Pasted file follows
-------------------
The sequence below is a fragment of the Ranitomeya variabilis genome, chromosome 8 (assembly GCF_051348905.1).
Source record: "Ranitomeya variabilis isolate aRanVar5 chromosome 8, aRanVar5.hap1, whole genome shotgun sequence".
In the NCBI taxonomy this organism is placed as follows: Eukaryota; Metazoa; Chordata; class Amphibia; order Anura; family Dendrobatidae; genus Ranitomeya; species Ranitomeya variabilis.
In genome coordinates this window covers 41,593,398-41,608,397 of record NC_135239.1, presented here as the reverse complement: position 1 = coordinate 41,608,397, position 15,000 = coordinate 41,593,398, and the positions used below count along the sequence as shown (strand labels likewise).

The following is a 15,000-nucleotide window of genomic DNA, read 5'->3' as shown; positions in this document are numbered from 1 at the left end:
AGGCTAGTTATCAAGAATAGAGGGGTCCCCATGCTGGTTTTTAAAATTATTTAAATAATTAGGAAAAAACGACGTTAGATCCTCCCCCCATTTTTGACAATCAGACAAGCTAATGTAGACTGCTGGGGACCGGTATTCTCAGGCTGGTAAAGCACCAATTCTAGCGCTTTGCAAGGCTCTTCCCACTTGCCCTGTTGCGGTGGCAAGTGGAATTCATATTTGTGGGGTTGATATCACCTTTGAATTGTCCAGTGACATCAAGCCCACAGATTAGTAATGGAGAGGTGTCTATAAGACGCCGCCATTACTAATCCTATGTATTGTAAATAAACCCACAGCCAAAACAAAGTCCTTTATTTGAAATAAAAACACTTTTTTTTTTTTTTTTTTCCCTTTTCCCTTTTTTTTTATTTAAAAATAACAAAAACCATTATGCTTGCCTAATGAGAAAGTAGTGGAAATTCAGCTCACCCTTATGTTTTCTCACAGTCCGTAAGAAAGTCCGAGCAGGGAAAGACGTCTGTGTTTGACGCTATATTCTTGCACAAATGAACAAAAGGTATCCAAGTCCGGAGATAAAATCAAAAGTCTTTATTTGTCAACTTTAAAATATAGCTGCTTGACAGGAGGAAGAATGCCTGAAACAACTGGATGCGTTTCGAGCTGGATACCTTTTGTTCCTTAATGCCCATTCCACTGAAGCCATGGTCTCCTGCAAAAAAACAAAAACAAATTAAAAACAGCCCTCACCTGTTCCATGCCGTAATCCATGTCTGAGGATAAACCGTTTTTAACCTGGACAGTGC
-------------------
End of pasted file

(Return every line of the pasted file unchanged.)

The sequence below is a fragment of the Ranitomeya variabilis genome, chromosome 8 (assembly GCF_051348905.1).
Source record: "Ranitomeya variabilis isolate aRanVar5 chromosome 8, aRanVar5.hap1, whole genome shotgun sequence".
In the NCBI taxonomy this organism is placed as follows: Eukaryota; Metazoa; Chordata; class Amphibia; order Anura; family Dendrobatidae; genus Ranitomeya; species Ranitomeya variabilis.
In genome coordinates this window covers 41,593,398-41,608,397 of record NC_135239.1, presented here as the reverse complement: position 1 = coordinate 41,608,397, position 15,000 = coordinate 41,593,398, and the positions used below count along the sequence as shown (strand labels likewise).

The following is a 15,000-nucleotide window of genomic DNA, read 5'->3' as shown; positions in this document are numbered from 1 at the left end:
AGGCTAGTTATCAAGAATAGAGGGGTCCCCATGCTGGTTTTTAAAATTATTTAAATAATTAGGAAAAAACGACGTTAGATCCTCCCCCCATTTTTGACAATCAGACAAGCTAATGTAGACTGCTGGGGACCGGTATTCTCAGGCTGGTAAAGCACCAATTCTAGCGCTTTGCAAGGCTCTTCCCACTTGCCCTGTTGCGGTGGCAAGTGGAATTCATATTTGTGGGGTTGATATCACCTTTGAATTGTCCAGTGACATCAAGCCCACAGATTAGTAATGGAGAGGTGTCTATAAGACGCCGCCATTACTAATCCTATGTATTGTAAATAAACCCACAGCCAAAACAAAGTCCTTTATTTGAAATAAAAACACTTTTTTTTTTTTTTTTTTCCCTTTTCCCTTTTTTTTTATTTAAAAATAACAAAAACCATTATGCTTGCCTAATGAGAAAGTAGTGGAAATTCAGCTCACCCTTATGTTTTCTCACAGTCCGTAAGAAAGTCCGAGCAGGGAAAGACGTCTGTGTTTGACGCTATATTCTTGCACAAATGAACAAAAGGTATCCAAGTCCGGAGATAAAATCAAAAGTCTTTATTTGTCAACTTTAAAATATAGCTGCTTGACAGGAGGAAGAATGCCTGAAACAACTGGATGCGTTTCGAGCTGGATACCTTTTGTTCCTTAATGCCCATTCCACTGAAGCCATGGTCTCCTGCAAAAAAACAAAAACAAATTAAAAACAGCCCTCACCTGTTCCATGCCGTAATCCATGTCTGAGGATAAACCGTTTTTAACCTGGACAGTGC